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Exploit (computer security)

exploit (computer security)
An exploit from the English verb to exploit, meaning "using something to one’s own advantage" is a piece of software, a chunk of data, or a sequence of commands that takes advantage of a bug or vulnerability in order to cause unintended or unanticipated behavior to occur on computer software, hardware, or something electronic usually computerized Such behavior frequently includes things like gaining control of a computer system, allowing privilege escalation, or a denial-of-service DoS or related DDoS attack


  • 1 Classification
    • 11 Types
    • 12 Pivoting
  • 2 See also
  • 3 References


There are several methods of classifying exploits The most common is by how the exploit contacts the vulnerable software A remote exploit1 works over a network and exploits the security vulnerability without any prior access to the vulnerable system

A local exploit2 requires prior access to the vulnerable system and usually increases the privileges of the person running the exploit past those granted by the system administrator Exploits against client applications also exist, usually consisting of modified servers that send an exploit if accessed with a client application

Exploits against client applications may also require some interaction with the user and thus may be used in combination with the social engineering method Another classification is by the action against the vulnerable system; unauthorized data access, arbitrary code execution, and denial of service are examples

Many exploits are designed to provide superuser-level access to a computer system However, it is also possible to use several exploits, first to gain low-level access, then to escalate privileges repeatedly until one reaches root

Normally a single exploit can only take advantage of a specific software vulnerability Often, when an exploit is published, the vulnerability is fixed through a patch and the exploit becomes obsolete until newer versions of the software become available This is the reason why some black hat hackers do not publish their exploits but keep them private to themselves or other hackers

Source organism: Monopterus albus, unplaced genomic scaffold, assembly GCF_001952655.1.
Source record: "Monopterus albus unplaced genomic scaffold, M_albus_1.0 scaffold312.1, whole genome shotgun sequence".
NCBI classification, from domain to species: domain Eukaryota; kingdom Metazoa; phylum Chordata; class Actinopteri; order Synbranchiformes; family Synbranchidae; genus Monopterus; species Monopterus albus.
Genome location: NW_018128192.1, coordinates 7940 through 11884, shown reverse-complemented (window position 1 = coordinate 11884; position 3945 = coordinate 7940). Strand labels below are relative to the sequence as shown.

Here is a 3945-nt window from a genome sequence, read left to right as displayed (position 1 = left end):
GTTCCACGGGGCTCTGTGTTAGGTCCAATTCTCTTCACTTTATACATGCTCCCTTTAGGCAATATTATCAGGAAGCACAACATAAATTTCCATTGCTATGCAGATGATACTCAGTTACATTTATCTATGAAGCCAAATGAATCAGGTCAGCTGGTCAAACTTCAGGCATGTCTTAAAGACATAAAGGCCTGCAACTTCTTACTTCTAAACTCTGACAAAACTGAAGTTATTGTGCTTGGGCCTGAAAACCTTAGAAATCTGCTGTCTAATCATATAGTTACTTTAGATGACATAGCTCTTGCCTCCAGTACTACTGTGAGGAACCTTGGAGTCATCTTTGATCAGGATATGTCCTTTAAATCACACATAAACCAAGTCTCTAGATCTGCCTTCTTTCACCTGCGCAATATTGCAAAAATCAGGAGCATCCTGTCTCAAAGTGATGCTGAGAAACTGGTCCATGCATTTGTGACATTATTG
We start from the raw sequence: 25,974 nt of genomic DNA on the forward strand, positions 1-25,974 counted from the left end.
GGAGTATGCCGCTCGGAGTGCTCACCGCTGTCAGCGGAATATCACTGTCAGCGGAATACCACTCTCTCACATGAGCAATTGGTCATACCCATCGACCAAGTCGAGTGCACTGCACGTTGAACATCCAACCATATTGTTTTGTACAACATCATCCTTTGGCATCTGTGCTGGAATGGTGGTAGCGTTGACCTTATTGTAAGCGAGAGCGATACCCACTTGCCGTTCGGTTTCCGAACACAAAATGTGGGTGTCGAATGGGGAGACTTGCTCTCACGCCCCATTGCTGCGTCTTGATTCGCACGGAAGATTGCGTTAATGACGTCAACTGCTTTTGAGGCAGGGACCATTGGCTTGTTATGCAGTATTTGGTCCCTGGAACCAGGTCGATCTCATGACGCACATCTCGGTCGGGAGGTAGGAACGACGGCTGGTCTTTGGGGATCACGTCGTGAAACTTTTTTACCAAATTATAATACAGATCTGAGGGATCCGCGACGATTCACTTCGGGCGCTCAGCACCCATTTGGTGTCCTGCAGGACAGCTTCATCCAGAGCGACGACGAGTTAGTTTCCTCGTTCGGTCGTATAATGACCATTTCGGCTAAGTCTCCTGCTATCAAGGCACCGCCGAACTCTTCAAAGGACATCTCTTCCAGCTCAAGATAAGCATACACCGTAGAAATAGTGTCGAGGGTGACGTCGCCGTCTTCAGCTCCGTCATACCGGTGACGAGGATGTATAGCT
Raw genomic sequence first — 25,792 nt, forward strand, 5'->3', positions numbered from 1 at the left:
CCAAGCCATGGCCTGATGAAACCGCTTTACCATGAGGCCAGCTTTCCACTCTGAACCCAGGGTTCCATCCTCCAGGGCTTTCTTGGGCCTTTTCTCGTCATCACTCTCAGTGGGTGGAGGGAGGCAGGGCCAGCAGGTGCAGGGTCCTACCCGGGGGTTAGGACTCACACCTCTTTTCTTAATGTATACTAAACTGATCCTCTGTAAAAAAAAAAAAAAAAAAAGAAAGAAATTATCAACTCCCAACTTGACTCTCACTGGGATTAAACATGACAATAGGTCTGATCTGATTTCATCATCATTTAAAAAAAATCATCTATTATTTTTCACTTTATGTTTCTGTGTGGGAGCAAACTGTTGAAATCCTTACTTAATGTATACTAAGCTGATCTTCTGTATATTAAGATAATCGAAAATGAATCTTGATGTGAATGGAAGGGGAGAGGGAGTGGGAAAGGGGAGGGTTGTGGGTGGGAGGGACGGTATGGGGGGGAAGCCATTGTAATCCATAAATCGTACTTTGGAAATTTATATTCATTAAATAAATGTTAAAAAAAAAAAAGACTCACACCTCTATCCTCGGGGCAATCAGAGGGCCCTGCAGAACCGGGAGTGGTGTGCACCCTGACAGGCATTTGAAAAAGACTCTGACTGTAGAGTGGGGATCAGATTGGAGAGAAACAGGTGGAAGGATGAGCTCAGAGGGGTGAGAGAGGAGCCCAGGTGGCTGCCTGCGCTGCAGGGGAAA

Such exploits are referred to as zero day exploits and to obtain access to such exploits is the primary desire of unskilled attackers, often nicknamed script kiddies3


Exploits are commonly categorized and named45 by the type of vulnerability they exploit see vulnerabilities for a list, whether they are local/remote and the result of running the exploit eg EoP, DoS, spoofing


Pivoting refers to a method used by penetration testers that uses the compromised system to attack other systems on the same network to avoid restrictions such as firewall configurations, which may prohibit direct access to all machines For example, if an attacker compromises a web server on a corporate network, the attacker can then use the compromised web server to attack other systems on the network These types of attacks are often called multi-layered attacks Pivoting is also known as island hopping

Pivoting can further be distinguished into proxy pivoting and VPN pivoting Proxy pivoting generally describes the practice of channeling traffic through a compromised target using a proxy payload on the machine and launching attacks from the computer6 This type of pivoting is restricted to certain TCP and UDP ports that are supported by the proxy

VPN pivoting enables the attacker to create an encrypted layer to tunnel into the compromised machine to route any network traffic through that target machine, for example, to run a vulnerability scan on the internal network through the compromised machine, effectively giving the attacker full network access as if they were behind the firewall

Typically, the proxy or VPN applications enabling pivoting are executed on the target computer as the payload software of an exploit

See alsoedit

  • Computer security
  • Computer virus
  • Crimeware
  • Exploit kit
  • Hacking: The Art of Exploitation second edition
  • IT risk
  • Metasploit
  • Shellcode
  • w3af


  1. ^ "Remote Exploits - Exploit Database" wwwexploit-dbcom 
  2. ^ "Privilege Escalation and Local Exploits - Exploit Database" wwwexploit-dbcom 
  3. ^ Whitman,Michael 2012 "Chapter 2: The Need for Security" Principles of Information Security, Fourth Edition Boston, Mass: Course Technology p 53
  4. ^ "Exploits Database by Offensive Security" wwwexploit-dbcom 
  5. ^ "Exploit Database | Rapid7" wwwrapid7com 
  6. ^ "Metasploit Basics – Part 3: Pivoting and Interfaces" Digital Bond 
  • Kahsari Alhadi, Milad Metasploit Penetration Tester's Guide, ISBN 978-600-7026-62-5

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